What sets physical geniuses apart from other people, then, is not merely being able to do something but knowing what to do — their capacity to pick up on subtle patterns that others generally miss. This is what we mean when we say that great athletes have a “feel” for the game, or that they “see” the court or the field or the ice in a special way. Wayne Gretzky, in a 1981 game against the St. Louis Blues, stood behind the St. Louis goal, laid the puck across the blade of his stick, then bounced it off the back of the goalie in front of him and into the net. Gretzky’s genius at that moment lay in seeing a scoring possibility where no one had seen one before. “People talk about skating, puck-handling, and shooting,” Gretzky told an interviewer some years later, “but the whole sport is angles and caroms, forgetting the straight direction the puck is going, calculating where it will be diverted, factoring in all the interruptions.”
Those with superior visuo-spatial sketch pads, such as Gretzky, have a distinct advantage in playing sports since rapid and accurate visual encoding is a fundamental aspect of virtually every sport.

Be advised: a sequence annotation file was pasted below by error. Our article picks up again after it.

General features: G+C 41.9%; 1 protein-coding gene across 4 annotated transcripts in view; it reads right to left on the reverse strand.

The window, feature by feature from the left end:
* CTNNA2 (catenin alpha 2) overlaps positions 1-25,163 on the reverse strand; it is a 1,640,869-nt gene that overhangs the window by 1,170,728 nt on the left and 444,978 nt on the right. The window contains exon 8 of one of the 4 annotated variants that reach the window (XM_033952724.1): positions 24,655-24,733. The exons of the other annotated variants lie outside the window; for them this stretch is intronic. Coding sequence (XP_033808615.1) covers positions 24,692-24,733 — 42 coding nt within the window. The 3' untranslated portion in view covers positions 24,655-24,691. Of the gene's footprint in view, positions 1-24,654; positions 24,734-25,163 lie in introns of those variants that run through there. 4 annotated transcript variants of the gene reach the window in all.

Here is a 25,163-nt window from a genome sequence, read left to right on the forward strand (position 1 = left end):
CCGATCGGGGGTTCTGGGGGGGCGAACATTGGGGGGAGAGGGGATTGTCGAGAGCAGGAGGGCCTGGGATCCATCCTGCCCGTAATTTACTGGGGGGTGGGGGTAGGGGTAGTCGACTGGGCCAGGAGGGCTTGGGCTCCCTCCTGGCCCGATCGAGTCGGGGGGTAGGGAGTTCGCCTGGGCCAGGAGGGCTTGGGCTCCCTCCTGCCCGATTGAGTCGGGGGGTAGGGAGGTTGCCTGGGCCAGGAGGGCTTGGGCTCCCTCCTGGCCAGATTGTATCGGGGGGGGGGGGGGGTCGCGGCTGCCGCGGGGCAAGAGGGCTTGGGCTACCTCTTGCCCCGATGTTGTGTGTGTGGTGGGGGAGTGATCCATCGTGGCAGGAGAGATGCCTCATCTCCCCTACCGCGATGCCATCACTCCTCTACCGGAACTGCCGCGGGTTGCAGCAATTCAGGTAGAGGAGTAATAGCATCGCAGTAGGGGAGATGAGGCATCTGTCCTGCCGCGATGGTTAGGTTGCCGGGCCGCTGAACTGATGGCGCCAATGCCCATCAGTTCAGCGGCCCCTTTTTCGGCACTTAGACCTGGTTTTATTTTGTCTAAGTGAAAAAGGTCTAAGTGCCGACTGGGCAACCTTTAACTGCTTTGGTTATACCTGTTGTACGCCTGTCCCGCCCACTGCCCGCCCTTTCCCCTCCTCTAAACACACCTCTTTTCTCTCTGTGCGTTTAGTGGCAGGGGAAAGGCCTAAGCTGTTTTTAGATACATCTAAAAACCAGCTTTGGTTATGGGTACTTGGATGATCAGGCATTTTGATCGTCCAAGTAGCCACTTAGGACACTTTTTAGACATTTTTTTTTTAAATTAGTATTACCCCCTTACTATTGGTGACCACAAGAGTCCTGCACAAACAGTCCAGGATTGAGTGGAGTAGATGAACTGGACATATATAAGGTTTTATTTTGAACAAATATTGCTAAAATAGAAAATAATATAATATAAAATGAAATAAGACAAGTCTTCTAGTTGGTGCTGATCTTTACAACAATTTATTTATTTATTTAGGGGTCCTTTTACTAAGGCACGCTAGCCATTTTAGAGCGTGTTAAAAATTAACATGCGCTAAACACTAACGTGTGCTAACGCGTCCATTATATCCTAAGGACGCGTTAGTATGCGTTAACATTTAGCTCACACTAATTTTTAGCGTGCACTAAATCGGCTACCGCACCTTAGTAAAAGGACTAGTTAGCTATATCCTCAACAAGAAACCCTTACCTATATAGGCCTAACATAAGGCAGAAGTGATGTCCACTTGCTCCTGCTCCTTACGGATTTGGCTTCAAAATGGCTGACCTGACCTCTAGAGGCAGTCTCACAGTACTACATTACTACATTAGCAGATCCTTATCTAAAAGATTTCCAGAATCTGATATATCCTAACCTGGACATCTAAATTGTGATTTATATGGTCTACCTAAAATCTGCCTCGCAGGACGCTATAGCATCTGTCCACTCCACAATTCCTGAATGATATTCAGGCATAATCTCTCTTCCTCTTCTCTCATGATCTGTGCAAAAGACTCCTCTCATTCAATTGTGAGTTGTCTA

Episodic buffer. In computer terminology, a buffer is an area set aside for the temporary storage of incoming information that, when the input has been completed, is transferred elsewhere. When cognitive researchers speak of the episodic buffer, they are referring to a component of working memory that constructs a mental representation of what is happening right now. The episodic buffer creates this mental representation in three steps:
- It receives input from many sources.
- It temporarily stores this information.
- It integrates the information.
This integration of information results in the mental representation of the current “life episode” (Baddeley, 2000). Baddeley (2000) described the episodic buffer as follows:
The episodic buffer is assumed to be a limited capacity [that is, it can hold only a small amount of information] temporary [several seconds] storage system that is capable of integrating information from a variety of sources. It is assumed to be controlled by the central executive, which is capable of retrieving information from the store in the form of conscious awareness, of reflecting on that information, and, where necessary, manipulating and modifying it. The buffer is episodic in the sense that it holds episodes [life events] whereby information is integrated across space and potentially extended across time. (p. 421)